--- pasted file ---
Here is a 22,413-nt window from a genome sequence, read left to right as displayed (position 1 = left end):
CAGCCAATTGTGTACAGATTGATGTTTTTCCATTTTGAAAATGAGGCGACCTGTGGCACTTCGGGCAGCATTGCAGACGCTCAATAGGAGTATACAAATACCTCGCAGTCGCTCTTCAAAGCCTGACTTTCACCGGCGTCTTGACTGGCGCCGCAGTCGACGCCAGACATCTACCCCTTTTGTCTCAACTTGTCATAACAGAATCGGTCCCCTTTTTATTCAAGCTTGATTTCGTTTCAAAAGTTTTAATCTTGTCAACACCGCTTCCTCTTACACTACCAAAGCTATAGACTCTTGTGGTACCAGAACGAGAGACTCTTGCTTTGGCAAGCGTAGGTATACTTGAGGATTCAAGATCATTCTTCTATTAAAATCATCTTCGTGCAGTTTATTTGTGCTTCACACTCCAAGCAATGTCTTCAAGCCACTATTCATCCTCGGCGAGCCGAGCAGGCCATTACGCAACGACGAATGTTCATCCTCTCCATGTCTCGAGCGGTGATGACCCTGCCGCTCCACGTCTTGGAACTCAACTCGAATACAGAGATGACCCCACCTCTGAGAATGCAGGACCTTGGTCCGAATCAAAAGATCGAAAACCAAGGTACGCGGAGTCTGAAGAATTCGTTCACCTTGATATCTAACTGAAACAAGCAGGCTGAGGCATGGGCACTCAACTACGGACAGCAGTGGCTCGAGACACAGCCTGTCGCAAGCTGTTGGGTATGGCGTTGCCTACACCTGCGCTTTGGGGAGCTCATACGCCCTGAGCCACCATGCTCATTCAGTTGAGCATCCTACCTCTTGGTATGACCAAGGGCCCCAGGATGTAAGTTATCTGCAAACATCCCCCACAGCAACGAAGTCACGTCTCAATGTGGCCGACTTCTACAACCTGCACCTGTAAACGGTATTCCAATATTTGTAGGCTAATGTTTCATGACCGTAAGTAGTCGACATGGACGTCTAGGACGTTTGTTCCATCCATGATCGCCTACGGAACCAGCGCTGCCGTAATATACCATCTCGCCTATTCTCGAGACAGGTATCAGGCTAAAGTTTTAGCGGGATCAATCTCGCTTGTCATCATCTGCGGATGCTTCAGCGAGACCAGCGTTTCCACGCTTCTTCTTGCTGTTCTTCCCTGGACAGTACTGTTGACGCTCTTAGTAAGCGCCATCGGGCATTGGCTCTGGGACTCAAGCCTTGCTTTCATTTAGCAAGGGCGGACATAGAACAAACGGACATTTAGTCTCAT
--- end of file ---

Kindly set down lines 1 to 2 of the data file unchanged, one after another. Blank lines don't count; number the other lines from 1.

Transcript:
Here is a 22,413-nt window from a genome sequence, read left to right as displayed (position 1 = left end):
CAGCCAATTGTGTACAGATTGATGTTTTTCCATTTTGAAAATGAGGCGACCTGTGGCACTTCGGGCAGCATTGCAGACGCTCAATAGGAGTATACAAATACCTCGCAGTCGCTCTTCAAAGCCTGACTTTCACCGGCGTCTTGACTGGCGCCGCAGTCGACGCCAGACATCTACCCCTTTTGTCTCAACTTGTCATAACAGAATCGGTCCCCTTTTTATTCAAGCTTGATTTCGTTTCAAAAGTTTTAATCTTGTCAACACCGCTTCCTCTTACACTACCAAAGCTATAGACTCTTGTGGTACCAGAACGAGAGACTCTTGCTTTGGCAAGCGTAGGTATACTTGAGGATTCAAGATCATTCTTCTATTAAAATCATCTTCGTGCAGTTTATTTGTGCTTCACACTCCAAGCAATGTCTTCAAGCCACTATTCATCCTCGGCGAGCCGAGCAGGCCATTACGCAACGACGAATGTTCATCCTCTCCATGTCTCGAGCGGTGATGACCCTGCCGCTCCACGTCTTGGAACTCAACTCGAATACAGAGATGACCCCACCTCTGAGAATGCAGGACCTTGGTCCGAATCAAAAGATCGAAAACCAAGGTACGCGGAGTCTGAAGAATTCGTTCACCTTGATATCTAACTGAAACAAGCAGGCTGAGGCATGGGCACTCAACTACGGACAGCAGTGGCTCGAGACACAGCCTGTCGCAAGCTGTTGGGTATGGCGTTGCCTACACCTGCGCTTTGGGGAGCTCATACGCCCTGAGCCACCATGCTCATTCAGTTGAGCATCCTACCTCTTGGTATGACCAAGGGCCCCAGGATGTAAGTTATCTGCAAACATCCCCCACAGCAACGAAGTCACGTCTCAATGTGGCCGACTTCTACAACCTGCACCTGTAAACGGTATTCCAATATTTGTAGGCTAATGTTTCATGACCGTAAGTAGTCGACATGGACGTCTAGGACGTTTGTTCCATCCATGATCGCCTACGGAACCAGCGCTGCCGTAATATACCATCTCGCCTATTCTCGAGACAGGTATCAGGCTAAAGTTTTAGCGGGATCAATCTCGCTTGTCATCATCTGCGGATGCTTCAGCGAGACCAGCGTTTCCACGCTTCTTCTTGCTGTTCTTCCCTGGACAGTACTGTTGACGCTCTTAGTAAGCGCCATCGGGCATTGGCTCTGGGACTCAAGCCTTGCTTTCATTTAGCAAGGGCGGACATAGAACAAACGGACATTTAGTCTCAT